pam_ldap and 802.1x environment
tscherf at gmail.com
Tue Jan 3 15:40:47 CET 2012
On [Tue, 03.01.2012 14:21], Phil Mayers wrote:
>Currently, Linux systems do not integrate the 802.1x authentication
>with the PAM login system. What you want to do can't be done.
Ok, great, that's what I wanted to hear. I haven't worked with
pam_radius_auth, it was just my assumption that it behaves like
describes earlier, if this is not the case - fine.
>The best you can do is either a)
> 1. Install NetworkManager
> 2. Create a user account per-machine
> 3. Define a system connection, using the per-machine account
> 4. Use that system connection for 802.1x, and pam_ldap for login
> 1. Use some kind of "cached" login to login before network is up
>e.g. "sssd" or "pam_ccreds"
> 2. After login, use per-user 802.1x connections
Yeah, I already had this in mind, using sssd for a cached login or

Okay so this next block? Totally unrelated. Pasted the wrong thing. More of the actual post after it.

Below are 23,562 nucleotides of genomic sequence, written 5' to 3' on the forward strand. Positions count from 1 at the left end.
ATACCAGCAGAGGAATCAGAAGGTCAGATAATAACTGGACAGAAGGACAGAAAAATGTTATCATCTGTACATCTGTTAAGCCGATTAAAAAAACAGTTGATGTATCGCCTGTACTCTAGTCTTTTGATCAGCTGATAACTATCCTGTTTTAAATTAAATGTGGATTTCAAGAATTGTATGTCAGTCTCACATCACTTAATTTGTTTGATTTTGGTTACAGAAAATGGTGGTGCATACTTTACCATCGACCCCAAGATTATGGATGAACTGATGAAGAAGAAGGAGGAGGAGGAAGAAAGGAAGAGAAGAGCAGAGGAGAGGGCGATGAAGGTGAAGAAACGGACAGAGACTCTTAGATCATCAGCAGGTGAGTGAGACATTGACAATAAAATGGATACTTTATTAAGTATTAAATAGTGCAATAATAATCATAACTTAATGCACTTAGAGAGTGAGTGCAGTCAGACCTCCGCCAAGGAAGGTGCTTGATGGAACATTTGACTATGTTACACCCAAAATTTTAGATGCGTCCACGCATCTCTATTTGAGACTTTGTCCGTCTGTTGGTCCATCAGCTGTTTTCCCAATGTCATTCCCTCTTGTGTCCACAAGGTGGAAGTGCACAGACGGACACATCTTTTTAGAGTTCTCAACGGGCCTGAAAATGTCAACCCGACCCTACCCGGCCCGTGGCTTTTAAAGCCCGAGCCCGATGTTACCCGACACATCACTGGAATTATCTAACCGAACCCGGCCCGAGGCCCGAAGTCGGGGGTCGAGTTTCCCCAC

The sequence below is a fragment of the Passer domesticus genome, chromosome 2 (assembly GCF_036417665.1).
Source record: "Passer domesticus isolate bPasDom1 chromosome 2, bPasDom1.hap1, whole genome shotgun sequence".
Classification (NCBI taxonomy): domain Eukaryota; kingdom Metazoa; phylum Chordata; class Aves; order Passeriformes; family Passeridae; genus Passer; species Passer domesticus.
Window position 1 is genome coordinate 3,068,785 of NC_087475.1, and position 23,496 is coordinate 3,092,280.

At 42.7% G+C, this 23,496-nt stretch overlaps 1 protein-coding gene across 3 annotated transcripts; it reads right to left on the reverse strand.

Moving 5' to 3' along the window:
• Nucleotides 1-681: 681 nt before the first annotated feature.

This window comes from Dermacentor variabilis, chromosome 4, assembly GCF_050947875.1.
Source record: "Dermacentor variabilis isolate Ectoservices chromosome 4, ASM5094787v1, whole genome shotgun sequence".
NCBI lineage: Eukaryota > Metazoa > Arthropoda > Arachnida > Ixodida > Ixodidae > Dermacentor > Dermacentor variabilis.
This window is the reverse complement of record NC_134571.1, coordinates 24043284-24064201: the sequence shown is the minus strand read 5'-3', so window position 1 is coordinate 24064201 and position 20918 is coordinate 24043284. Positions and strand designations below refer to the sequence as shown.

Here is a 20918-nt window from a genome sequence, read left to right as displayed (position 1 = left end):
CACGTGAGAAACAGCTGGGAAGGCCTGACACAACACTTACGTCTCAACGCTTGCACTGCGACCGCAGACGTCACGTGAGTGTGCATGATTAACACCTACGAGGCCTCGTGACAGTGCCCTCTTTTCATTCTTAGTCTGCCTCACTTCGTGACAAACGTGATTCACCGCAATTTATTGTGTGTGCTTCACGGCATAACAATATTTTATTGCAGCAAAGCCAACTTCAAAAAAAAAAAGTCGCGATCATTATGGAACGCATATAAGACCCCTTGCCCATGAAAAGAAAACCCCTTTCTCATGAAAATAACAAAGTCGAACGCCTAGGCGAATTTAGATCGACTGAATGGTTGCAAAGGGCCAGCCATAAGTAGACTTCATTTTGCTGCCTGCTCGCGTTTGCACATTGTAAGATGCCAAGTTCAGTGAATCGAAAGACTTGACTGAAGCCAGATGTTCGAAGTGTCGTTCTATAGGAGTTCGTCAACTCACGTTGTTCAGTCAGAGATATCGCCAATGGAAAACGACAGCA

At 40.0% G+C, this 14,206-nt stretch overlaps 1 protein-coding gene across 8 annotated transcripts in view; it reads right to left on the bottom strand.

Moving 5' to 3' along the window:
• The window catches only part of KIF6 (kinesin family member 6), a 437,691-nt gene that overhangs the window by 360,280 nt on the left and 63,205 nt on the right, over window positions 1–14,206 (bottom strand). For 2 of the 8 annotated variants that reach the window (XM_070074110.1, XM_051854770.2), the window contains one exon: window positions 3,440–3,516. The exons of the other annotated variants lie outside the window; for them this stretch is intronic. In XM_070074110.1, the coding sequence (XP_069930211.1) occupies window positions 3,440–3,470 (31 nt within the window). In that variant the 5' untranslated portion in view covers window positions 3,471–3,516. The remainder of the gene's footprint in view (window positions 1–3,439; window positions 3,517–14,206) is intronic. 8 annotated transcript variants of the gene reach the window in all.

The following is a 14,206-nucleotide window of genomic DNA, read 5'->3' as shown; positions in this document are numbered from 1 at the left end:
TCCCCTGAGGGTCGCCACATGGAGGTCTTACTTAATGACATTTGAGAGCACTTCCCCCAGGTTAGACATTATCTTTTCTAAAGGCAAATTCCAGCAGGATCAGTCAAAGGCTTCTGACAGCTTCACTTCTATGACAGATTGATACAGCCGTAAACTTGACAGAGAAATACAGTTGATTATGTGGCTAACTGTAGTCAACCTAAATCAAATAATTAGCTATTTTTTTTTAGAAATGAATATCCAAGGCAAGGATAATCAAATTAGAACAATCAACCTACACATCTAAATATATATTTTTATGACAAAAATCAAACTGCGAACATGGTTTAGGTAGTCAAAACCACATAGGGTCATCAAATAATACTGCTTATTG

something, but this of course introduces other problems (like the
initial login of a user, things like that). I thought there might be a
more robust and easier solution. Seems I was wrong. :)
>Ideally, there would be a 3rd option, where a mythical PAM module
>communicates the username/password to NetworkManager at login, waits
>for NetworkManager to perform 802.1x, and then continues with
>pam_ldap and similar - but that module does not exist.
See, my assumption was, that a combination of pam_radius_auth and
pam_ldap can be used to accomplish such a task. Thanks for making clear
that this doesn't work.
>>the LDAP server. Question now is, how does this work when user foo logs
>>into his notebook by GDM or something similar?! The machine would have
>>to lookup the provided user crendentials on a LDAP server - that would
>>not work since no access to the network is possible at that time, thus
>>another action has to take place to authenticate using 802.1x.
>As above - 802.1x and login authentication are not integrated on
>Linux. What you want to do, can't be done currently.
Ok, no prob. Good to now have some clarification about that. Thanks.
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